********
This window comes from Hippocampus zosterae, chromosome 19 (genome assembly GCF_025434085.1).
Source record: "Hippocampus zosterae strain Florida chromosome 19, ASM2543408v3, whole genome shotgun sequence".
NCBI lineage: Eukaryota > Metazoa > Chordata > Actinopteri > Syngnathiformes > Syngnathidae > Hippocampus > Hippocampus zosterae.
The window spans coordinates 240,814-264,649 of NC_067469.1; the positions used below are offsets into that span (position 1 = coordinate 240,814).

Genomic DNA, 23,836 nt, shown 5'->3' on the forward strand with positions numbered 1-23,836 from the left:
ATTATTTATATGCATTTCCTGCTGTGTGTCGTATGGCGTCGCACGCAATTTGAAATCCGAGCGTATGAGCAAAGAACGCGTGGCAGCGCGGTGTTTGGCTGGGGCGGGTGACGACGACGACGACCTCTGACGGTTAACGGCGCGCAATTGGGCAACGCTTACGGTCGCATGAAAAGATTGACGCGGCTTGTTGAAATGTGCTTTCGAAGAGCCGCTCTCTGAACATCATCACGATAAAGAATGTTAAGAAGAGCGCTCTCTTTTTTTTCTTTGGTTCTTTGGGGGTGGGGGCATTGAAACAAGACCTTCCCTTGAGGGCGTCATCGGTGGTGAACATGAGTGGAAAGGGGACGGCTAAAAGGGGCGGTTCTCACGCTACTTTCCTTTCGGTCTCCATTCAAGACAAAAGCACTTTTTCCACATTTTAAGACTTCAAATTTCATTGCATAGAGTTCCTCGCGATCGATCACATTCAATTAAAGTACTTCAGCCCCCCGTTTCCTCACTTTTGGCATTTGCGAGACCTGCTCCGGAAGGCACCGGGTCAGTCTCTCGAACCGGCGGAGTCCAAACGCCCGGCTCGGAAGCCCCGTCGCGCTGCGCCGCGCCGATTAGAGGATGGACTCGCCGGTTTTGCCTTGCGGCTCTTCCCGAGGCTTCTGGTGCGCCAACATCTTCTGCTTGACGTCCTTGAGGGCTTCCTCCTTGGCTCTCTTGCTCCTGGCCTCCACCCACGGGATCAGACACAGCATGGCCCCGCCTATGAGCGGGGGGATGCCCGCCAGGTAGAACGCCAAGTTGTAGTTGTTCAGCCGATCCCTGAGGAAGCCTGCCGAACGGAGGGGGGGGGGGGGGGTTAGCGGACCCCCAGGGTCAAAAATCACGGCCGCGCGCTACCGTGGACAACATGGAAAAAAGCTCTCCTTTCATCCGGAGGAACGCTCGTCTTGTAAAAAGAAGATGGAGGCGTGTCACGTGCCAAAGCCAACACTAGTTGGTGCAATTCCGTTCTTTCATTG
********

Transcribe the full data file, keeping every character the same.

This window comes from Hippocampus zosterae, chromosome 19 (genome assembly GCF_025434085.1).
Source record: "Hippocampus zosterae strain Florida chromosome 19, ASM2543408v3, whole genome shotgun sequence".
NCBI lineage: Eukaryota > Metazoa > Chordata > Actinopteri > Syngnathiformes > Syngnathidae > Hippocampus > Hippocampus zosterae.
The window spans coordinates 240,814-264,649 of NC_067469.1; the positions used below are offsets into that span (position 1 = coordinate 240,814).

Genomic DNA, 23,836 nt, shown 5'->3' on the forward strand with positions numbered 1-23,836 from the left:
ATTATTTATATGCATTTCCTGCTGTGTGTCGTATGGCGTCGCACGCAATTTGAAATCCGAGCGTATGAGCAAAGAACGCGTGGCAGCGCGGTGTTTGGCTGGGGCGGGTGACGACGACGACGACCTCTGACGGTTAACGGCGCGCAATTGGGCAACGCTTACGGTCGCATGAAAAGATTGACGCGGCTTGTTGAAATGTGCTTTCGAAGAGCCGCTCTCTGAACATCATCACGATAAAGAATGTTAAGAAGAGCGCTCTCTTTTTTTTCTTTGGTTCTTTGGGGGTGGGGGCATTGAAACAAGACCTTCCCTTGAGGGCGTCATCGGTGGTGAACATGAGTGGAAAGGGGACGGCTAAAAGGGGCGGTTCTCACGCTACTTTCCTTTCGGTCTCCATTCAAGACAAAAGCACTTTTTCCACATTTTAAGACTTCAAATTTCATTGCATAGAGTTCCTCGCGATCGATCACATTCAATTAAAGTACTTCAGCCCCCCGTTTCCTCACTTTTGGCATTTGCGAGACCTGCTCCGGAAGGCACCGGGTCAGTCTCTCGAACCGGCGGAGTCCAAACGCCCGGCTCGGAAGCCCCGTCGCGCTGCGCCGCGCCGATTAGAGGATGGACTCGCCGGTTTTGCCTTGCGGCTCTTCCCGAGGCTTCTGGTGCGCCAACATCTTCTGCTTGACGTCCTTGAGGGCTTCCTCCTTGGCTCTCTTGCTCCTGGCCTCCACCCACGGGATCAGACACAGCATGGCCCCGCCTATGAGCGGGGGGATGCCCGCCAGGTAGAACGCCAAGTTGTAGTTGTTCAGCCGATCCCTGAGGAAGCCTGCCGAACGGAGGGGGGGGGGGGGGGTTAGCGGACCCCCAGGGTCAAAAATCACGGCCGCGCGCTACCGTGGACAACATGGAAAAAAGCTCTCCTTTCATCCGGAGGAACGCTCGTCTTGTAAAAAGAAGATGGAGGCGTGTCACGTGCCAAAGCCAACACTAGTTGGTGCAATTCCGTTCTTTCATTG